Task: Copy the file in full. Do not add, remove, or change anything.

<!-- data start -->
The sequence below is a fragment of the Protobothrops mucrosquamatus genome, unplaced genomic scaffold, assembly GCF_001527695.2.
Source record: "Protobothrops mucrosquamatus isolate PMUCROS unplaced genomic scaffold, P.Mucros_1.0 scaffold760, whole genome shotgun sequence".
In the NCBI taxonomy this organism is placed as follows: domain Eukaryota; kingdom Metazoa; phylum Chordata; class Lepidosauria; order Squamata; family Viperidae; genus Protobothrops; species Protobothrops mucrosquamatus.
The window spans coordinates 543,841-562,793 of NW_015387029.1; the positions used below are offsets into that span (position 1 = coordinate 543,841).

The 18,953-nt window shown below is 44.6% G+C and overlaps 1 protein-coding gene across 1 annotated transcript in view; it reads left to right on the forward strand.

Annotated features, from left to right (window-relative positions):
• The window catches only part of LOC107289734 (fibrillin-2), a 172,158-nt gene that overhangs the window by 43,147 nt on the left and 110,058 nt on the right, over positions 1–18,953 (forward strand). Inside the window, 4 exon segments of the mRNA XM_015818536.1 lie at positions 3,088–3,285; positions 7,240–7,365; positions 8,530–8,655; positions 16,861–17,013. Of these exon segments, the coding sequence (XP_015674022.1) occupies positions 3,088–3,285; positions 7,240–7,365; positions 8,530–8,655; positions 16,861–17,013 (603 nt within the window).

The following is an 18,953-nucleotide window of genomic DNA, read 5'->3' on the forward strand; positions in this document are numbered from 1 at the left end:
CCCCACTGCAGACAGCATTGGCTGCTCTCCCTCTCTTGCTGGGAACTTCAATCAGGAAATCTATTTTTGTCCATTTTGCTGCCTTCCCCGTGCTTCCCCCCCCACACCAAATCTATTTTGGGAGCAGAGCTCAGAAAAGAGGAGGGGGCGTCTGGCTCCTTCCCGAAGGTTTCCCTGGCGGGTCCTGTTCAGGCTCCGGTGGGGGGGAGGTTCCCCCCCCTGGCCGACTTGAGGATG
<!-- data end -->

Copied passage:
The sequence below is a fragment of the Protobothrops mucrosquamatus genome, unplaced genomic scaffold, assembly GCF_001527695.2.
Source record: "Protobothrops mucrosquamatus isolate PMUCROS unplaced genomic scaffold, P.Mucros_1.0 scaffold760, whole genome shotgun sequence".
In the NCBI taxonomy this organism is placed as follows: domain Eukaryota; kingdom Metazoa; phylum Chordata; class Lepidosauria; order Squamata; family Viperidae; genus Protobothrops; species Protobothrops mucrosquamatus.
The window spans coordinates 543,841-562,793 of NW_015387029.1; the positions used below are offsets into that span (position 1 = coordinate 543,841).

The 18,953-nt window shown below is 44.6% G+C and overlaps 1 protein-coding gene across 1 annotated transcript in view; it reads left to right on the forward strand.

Annotated features, from left to right (window-relative positions):
• The window catches only part of LOC107289734 (fibrillin-2), a 172,158-nt gene that overhangs the window by 43,147 nt on the left and 110,058 nt on the right, over positions 1–18,953 (forward strand). Inside the window, 4 exon segments of the mRNA XM_015818536.1 lie at positions 3,088–3,285; positions 7,240–7,365; positions 8,530–8,655; positions 16,861–17,013. Of these exon segments, the coding sequence (XP_015674022.1) occupies positions 3,088–3,285; positions 7,240–7,365; positions 8,530–8,655; positions 16,861–17,013 (603 nt within the window).

The following is an 18,953-nucleotide window of genomic DNA, read 5'->3' on the forward strand; positions in this document are numbered from 1 at the left end:
CCCCACTGCAGACAGCATTGGCTGCTCTCCCTCTCTTGCTGGGAACTTCAATCAGGAAATCTATTTTTGTCCATTTTGCTGCCTTCCCCGTGCTTCCCCCCCCACACCAAATCTATTTTGGGAGCAGAGCTCAGAAAAGAGGAGGGGGCGTCTGGCTCCTTCCCGAAGGTTTCCCTGGCGGGTCCTGTTCAGGCTCCGGTGGGGGGGAGGTTCCCCCCCCTGGCCGACTTGAGGATG